What can Comparisons of Randomized and Non-Randomized Studies tell us?

Jun 17, 2019 - 12:00pm to 1:00pm
700-828 W. 10 Ave., VGH Research Pavilion
Daniel Steel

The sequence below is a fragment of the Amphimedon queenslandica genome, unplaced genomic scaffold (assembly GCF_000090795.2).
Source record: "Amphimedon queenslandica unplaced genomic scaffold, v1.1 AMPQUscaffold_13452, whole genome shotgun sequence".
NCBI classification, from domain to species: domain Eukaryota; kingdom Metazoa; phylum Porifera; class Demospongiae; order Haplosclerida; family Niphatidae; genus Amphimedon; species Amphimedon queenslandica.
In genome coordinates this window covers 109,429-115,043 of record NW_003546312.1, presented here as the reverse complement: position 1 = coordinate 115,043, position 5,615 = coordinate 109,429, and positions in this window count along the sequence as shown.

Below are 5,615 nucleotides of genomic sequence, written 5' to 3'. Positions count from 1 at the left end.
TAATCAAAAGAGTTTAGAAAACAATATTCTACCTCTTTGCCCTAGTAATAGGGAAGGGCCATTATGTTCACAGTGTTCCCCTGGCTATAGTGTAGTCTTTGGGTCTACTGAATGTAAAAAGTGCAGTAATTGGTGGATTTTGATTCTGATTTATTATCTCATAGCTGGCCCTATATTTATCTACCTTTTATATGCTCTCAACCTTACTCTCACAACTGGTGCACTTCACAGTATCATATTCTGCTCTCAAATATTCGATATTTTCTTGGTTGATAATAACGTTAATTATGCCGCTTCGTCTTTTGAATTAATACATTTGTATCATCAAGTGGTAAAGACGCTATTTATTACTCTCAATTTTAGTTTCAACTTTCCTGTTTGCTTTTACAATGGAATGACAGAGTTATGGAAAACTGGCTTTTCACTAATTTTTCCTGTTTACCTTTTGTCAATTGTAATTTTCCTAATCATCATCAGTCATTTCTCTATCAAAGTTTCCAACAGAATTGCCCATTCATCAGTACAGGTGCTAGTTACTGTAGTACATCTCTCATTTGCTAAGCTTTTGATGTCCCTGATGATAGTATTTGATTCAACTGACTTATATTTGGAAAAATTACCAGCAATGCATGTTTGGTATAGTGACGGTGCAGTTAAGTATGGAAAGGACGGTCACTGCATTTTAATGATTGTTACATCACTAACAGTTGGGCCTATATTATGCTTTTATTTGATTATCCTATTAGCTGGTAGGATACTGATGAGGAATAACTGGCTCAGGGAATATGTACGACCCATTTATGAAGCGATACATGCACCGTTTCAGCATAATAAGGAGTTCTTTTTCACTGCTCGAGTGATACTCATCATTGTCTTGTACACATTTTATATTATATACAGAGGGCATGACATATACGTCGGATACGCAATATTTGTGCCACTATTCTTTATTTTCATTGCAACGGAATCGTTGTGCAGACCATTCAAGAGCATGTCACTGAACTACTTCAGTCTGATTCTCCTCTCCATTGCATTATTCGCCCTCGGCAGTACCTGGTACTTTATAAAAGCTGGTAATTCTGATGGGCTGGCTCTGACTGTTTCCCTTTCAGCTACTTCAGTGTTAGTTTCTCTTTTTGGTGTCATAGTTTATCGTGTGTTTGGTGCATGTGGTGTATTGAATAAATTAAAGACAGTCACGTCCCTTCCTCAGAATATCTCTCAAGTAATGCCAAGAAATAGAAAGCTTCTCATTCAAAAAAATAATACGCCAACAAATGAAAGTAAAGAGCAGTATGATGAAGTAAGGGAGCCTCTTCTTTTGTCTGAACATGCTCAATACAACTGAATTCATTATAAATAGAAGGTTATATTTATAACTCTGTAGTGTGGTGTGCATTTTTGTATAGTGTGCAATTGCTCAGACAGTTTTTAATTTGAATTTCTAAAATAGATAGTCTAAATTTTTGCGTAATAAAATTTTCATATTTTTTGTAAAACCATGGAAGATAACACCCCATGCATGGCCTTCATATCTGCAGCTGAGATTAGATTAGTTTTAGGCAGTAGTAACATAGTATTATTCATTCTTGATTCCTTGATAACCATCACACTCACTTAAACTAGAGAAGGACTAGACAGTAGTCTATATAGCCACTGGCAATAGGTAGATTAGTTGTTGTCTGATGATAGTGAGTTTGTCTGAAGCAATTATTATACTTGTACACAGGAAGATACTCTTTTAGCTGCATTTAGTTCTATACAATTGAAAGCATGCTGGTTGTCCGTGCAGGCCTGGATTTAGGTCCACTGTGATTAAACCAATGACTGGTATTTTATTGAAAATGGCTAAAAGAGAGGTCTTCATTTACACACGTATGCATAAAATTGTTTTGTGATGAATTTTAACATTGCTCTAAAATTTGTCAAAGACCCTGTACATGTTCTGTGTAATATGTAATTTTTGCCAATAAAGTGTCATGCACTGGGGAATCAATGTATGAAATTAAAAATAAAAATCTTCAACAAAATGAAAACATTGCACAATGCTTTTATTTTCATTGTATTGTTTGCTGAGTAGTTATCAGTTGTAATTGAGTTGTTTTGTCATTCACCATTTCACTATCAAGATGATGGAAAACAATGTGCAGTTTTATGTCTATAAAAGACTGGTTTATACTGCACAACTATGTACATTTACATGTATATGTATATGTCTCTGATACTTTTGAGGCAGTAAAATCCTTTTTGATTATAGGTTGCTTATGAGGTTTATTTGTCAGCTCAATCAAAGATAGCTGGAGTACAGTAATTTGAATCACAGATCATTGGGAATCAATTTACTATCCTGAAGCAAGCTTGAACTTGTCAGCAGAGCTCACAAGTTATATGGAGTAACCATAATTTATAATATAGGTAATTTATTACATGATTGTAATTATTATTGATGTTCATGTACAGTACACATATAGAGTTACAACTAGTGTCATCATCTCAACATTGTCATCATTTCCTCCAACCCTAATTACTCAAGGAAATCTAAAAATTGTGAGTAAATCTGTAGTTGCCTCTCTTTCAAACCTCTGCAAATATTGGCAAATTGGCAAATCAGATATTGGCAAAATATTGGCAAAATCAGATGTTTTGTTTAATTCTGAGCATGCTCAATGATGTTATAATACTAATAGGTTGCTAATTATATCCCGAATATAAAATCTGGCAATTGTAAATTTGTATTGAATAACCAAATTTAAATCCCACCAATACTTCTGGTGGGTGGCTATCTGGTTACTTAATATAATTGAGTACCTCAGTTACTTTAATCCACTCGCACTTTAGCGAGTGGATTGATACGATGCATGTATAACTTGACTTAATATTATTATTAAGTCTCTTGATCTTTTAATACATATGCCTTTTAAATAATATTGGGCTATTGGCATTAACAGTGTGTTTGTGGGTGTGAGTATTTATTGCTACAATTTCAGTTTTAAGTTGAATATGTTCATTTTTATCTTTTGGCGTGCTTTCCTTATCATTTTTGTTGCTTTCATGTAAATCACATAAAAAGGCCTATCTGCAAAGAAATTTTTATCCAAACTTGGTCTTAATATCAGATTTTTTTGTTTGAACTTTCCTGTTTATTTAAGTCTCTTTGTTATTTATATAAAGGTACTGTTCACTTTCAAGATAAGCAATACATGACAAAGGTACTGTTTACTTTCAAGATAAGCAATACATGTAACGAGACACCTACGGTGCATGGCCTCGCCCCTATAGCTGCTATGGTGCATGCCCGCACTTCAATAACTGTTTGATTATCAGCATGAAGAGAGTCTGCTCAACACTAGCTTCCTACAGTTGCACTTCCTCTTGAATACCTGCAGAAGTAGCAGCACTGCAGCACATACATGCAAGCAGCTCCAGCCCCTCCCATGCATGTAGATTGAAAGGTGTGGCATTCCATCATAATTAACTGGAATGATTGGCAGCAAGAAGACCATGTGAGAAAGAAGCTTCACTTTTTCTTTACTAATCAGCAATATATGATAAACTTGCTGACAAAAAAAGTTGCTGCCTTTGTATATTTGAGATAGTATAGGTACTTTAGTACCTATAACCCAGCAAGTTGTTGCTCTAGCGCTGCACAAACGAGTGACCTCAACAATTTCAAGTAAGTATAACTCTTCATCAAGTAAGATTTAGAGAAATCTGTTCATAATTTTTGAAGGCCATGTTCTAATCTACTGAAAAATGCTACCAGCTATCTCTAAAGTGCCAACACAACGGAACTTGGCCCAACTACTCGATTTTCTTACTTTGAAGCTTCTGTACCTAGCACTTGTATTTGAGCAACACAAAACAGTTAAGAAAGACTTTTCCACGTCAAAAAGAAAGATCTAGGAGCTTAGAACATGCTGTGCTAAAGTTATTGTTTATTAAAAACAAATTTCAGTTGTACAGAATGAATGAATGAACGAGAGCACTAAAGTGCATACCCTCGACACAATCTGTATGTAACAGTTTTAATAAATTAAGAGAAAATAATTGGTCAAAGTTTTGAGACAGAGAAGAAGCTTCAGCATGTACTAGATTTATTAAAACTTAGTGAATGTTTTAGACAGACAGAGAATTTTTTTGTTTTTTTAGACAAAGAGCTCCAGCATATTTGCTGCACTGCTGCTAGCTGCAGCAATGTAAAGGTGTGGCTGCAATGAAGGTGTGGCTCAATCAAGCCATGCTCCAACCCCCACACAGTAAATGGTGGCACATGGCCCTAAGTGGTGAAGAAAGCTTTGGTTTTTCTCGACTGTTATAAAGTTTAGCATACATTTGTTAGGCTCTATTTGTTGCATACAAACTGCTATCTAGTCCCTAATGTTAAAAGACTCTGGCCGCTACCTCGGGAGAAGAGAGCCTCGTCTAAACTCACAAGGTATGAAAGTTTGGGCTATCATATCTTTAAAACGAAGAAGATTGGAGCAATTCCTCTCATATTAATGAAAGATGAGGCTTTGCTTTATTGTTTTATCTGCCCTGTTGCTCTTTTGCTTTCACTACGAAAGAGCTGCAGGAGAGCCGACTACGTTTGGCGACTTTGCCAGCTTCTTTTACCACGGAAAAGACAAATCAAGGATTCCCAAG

A strand of research in evidence-based medicine compares results of randomized and non-randomized studies with the aim of empirically evaluating claims about the methodological superiority of randomized controlled trials (RCTs). Yet clear and consistent evidence of differences between randomized and non-randomized studies have proven elusive, which some advocates of randomization describe as a “paradox.” This language suggests that, if a difference had been found, it would have been taken as evidence for the superiority of RCTs; and the fact that such a difference remains elusive is a cause of concern for some RCT advocates and delight for some RCT critics. We propose that these discussions rest on a problematic basis because it is unclear what the methodological superiority of RCTs would predict about differences in results between randomized and non-randomized trials. Progress on this issue requires a more careful exploration of hypotheses about how results of randomized and non-randomized trials would be expected to differ, on the assumption that RCTs are in fact superior. Learning objectives of this lecture include gaining knowledge of systematic reviews comparing randomized and non-randomized studies, knowledge of hypotheses that may explain differences (or lack of differences) that have been found, and potential future research questions on this topic.